At Points North Pitch, held at the Camden International Film Festival, 6 documentary filmmakers (or filmmaking teams) pitched their feature-length works-in-progress to a panel of 12 delegates -- funders, broadcasters and producers -- as well as an audience of about 350 at the Camden Opera house. After each filmmaker gave their 7-minute pitch and showed a trailer, the panel provided 10 minutes of critical feedback on the pitch, trailer, and potential for the film.

Below are some of the questions that the delegates asked filmmakers after their pitch, and although Points North Pitch is exclusively for documentaries, these questions will help you to prepare for whichever kind of genre you're working in.

Why are you the best person to make this movie?

What is the reason that you decided to tell this particular story? Share your enthusiasm and your empathy for your characters in your pitch. "The panel wants to understand where you enter the story and what you bring to it." said filmmaker Jordan Fein, who pitched Three Rising Towers with his directing partner, Hunter Baker, at Points North. The team told the panel that they spent three years getting access to their story. 

Why should we fund this now?

Identify (or create) a sense of urgency about your film. Keep it contemporary in some way and structure the film, your pitch, and trailer so that it is relevant to audiences.

How will your film be different than others that same topic? 

Find a way to make your film stand out. Filmmakers Carlye Rubin and Katie Green identified this in their pitch for No Place for Children, their documentary about families with sons in prison. They differentiate themselves from other films about prison by highlighting the families specifically.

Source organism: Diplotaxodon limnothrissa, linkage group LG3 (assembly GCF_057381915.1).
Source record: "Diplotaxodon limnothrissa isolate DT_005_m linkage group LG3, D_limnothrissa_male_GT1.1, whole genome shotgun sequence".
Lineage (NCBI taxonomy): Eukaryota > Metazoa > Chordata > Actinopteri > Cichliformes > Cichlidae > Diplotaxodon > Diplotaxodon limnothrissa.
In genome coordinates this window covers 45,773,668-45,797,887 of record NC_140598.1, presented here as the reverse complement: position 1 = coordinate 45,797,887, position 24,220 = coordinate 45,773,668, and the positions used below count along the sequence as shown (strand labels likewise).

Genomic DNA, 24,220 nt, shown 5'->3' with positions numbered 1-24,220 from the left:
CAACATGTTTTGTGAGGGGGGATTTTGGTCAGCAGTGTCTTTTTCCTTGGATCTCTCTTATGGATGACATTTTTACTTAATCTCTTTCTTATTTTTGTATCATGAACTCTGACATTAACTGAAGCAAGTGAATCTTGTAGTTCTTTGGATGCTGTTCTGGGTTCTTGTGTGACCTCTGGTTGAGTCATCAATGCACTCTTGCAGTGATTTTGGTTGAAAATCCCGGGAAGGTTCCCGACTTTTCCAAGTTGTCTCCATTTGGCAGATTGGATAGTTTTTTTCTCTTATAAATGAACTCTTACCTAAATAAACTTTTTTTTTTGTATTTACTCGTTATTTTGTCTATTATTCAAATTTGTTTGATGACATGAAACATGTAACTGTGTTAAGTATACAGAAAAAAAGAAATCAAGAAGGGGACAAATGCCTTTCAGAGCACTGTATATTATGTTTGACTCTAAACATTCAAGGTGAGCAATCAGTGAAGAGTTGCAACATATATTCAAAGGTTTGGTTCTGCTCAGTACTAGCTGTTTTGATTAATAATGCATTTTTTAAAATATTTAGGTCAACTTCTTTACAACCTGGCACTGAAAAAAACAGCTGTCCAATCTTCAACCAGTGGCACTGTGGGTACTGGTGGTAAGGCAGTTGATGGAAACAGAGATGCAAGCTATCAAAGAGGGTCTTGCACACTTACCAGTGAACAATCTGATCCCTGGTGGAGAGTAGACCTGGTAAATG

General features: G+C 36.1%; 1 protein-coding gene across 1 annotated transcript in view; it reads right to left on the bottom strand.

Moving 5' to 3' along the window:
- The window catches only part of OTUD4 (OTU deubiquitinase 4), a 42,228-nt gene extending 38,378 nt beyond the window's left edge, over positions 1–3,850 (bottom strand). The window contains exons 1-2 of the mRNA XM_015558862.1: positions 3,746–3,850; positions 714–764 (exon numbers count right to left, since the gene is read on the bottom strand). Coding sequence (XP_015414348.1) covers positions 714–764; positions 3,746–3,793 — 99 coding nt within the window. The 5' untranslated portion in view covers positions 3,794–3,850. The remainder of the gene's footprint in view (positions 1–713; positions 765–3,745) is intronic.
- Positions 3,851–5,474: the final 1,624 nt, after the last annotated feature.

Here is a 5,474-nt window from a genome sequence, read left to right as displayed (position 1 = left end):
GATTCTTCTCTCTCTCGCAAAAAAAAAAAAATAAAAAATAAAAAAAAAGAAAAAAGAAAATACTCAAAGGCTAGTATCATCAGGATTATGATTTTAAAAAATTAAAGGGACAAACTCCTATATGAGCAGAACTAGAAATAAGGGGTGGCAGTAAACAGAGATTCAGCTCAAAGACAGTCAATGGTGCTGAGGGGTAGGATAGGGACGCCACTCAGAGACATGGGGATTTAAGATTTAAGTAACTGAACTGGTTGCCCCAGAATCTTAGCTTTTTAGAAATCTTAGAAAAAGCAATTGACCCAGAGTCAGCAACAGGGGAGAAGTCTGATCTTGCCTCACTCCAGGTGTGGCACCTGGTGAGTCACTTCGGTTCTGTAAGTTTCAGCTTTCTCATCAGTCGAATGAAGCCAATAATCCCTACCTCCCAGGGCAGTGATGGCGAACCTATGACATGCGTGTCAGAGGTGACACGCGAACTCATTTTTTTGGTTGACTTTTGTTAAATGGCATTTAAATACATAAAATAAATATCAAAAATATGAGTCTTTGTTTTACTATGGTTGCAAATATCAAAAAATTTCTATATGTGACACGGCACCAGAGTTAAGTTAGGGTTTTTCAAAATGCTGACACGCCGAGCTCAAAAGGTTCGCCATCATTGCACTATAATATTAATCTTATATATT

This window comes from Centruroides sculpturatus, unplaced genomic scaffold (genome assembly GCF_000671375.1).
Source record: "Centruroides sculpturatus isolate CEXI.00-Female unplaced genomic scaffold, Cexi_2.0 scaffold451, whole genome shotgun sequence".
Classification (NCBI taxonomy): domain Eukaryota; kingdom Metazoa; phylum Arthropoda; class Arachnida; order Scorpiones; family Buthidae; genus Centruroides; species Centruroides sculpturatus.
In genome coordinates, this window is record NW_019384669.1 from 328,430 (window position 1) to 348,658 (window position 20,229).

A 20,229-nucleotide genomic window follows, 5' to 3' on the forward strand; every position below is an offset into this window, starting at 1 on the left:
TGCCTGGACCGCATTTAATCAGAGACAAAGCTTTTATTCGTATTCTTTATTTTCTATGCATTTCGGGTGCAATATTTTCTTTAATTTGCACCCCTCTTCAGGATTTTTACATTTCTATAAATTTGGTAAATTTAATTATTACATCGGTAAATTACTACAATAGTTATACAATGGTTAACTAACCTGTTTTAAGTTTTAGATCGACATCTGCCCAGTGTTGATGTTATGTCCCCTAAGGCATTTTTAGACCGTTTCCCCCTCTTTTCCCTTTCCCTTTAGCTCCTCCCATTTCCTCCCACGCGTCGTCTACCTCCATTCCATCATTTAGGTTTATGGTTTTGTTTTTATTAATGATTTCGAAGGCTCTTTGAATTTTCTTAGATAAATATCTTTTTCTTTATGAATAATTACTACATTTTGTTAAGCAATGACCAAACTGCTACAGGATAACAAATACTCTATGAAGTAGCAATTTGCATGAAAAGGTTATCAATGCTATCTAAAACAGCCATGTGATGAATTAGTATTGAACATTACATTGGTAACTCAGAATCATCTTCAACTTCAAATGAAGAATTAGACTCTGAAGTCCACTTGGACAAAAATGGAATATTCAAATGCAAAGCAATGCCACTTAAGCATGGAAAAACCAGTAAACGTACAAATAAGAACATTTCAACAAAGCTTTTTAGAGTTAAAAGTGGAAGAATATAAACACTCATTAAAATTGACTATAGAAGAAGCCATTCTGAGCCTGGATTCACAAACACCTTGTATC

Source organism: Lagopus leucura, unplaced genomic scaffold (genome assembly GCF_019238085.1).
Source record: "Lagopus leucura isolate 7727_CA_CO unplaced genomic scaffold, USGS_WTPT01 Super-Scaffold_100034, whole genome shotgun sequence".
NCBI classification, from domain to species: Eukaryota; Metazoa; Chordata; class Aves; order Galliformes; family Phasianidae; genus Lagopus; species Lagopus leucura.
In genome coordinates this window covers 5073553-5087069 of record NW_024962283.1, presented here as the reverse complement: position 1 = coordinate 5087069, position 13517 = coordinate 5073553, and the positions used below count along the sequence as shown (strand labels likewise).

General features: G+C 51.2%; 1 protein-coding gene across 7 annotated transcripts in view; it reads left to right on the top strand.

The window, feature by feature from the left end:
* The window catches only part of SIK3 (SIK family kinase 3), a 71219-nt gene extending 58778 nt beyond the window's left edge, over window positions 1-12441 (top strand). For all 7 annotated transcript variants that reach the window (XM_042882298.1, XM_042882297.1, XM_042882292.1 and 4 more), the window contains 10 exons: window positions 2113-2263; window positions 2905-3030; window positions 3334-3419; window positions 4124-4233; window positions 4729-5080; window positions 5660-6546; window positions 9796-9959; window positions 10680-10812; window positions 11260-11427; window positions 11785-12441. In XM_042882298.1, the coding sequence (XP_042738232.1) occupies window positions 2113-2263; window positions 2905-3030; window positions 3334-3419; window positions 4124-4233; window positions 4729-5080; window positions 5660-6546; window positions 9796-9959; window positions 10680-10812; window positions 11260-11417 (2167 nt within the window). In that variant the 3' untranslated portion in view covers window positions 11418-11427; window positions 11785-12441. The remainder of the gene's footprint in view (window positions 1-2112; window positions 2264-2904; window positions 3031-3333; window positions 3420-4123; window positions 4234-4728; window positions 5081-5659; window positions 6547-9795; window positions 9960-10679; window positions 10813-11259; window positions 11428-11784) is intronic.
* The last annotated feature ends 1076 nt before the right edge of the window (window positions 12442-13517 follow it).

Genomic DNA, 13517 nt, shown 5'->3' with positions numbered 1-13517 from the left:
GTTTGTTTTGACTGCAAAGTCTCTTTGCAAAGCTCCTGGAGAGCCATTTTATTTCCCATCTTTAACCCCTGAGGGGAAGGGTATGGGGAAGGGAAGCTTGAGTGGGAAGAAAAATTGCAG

What are your strengths and weaknesses as a team? 

Your pitch should showcase your strengths as a filmmaker. For instance, filmmakers Suzan Beraza and David Byars pitched ¡No Soy Puta!, a documentary they are shooting in Haiti and the Dominican Republic with a clear goal for their trailer. "We wanted the trailer to show that we could handle the vibrancy and cultures (that are in the film)," said Beraza. It is also good to acknowledge gaps in your team and where you are looking for resources to fill them in. 

Can your trailer stand-alone? (Hint – the answer should be yes.) 

Your pitch should not explain your trailer, but add more details about your film and process. Your trailer should stand-alone so that it's easy for someone to pass it along to others. 

What is the heart of the story? What is the central conflict? 

Byars who pitched ¡No Soy Puta! with Beraza recommended that filmmakers "get outside feedback from people not familiar with your story or film." What may seem obvious to you may not be clear to the panel. 

Filmmker Jeff Unay gives his winning pitch to the audience at Points North Pitch.Filmmker Jeff Unay gives his winning pitch to the audience at Points North Pitch.Credit: Photo by Spencer Worthley

Why did you choose these characters? What makes them compelling?

"Speak about the personal connection you have as a filmmaker with the characters," recommended Jeff Unay, who pitched his film Greywater. This film is the personal story of a man who uses cage fighting as an escape breaking a promise to his family to stop. 

What are you seeking with your pitch? 

Identify the resources and budget that you need and your timeframe, keeping it in line with the scope of your film. The panel advised filmmakers to include money for impact and to pay yourself. Your time is important.

Would you do a short? 

Sam Morrill, Creator Relations Lead at Vimeo, asked this to one of the filmmakers pitching, thereby highlighting the importance of knowing the audience for your pitch. There may be a story within your film, which could lend itself to a different format than your originally thought. 

Unay went on to take home the Points North Pitch Award for his pitch about Greywater, which included a $10,000 post-production package from Modulus Studios, three consultations from Tribeca Film Institute, and participation in the Tribeca Film Institute Network Market. Unay says, "When someone gives you an audience, it means they care about your work," and it's true -- but it's your job to explain to them why they should care. These questions should help put you on the right track.

Source: CIFF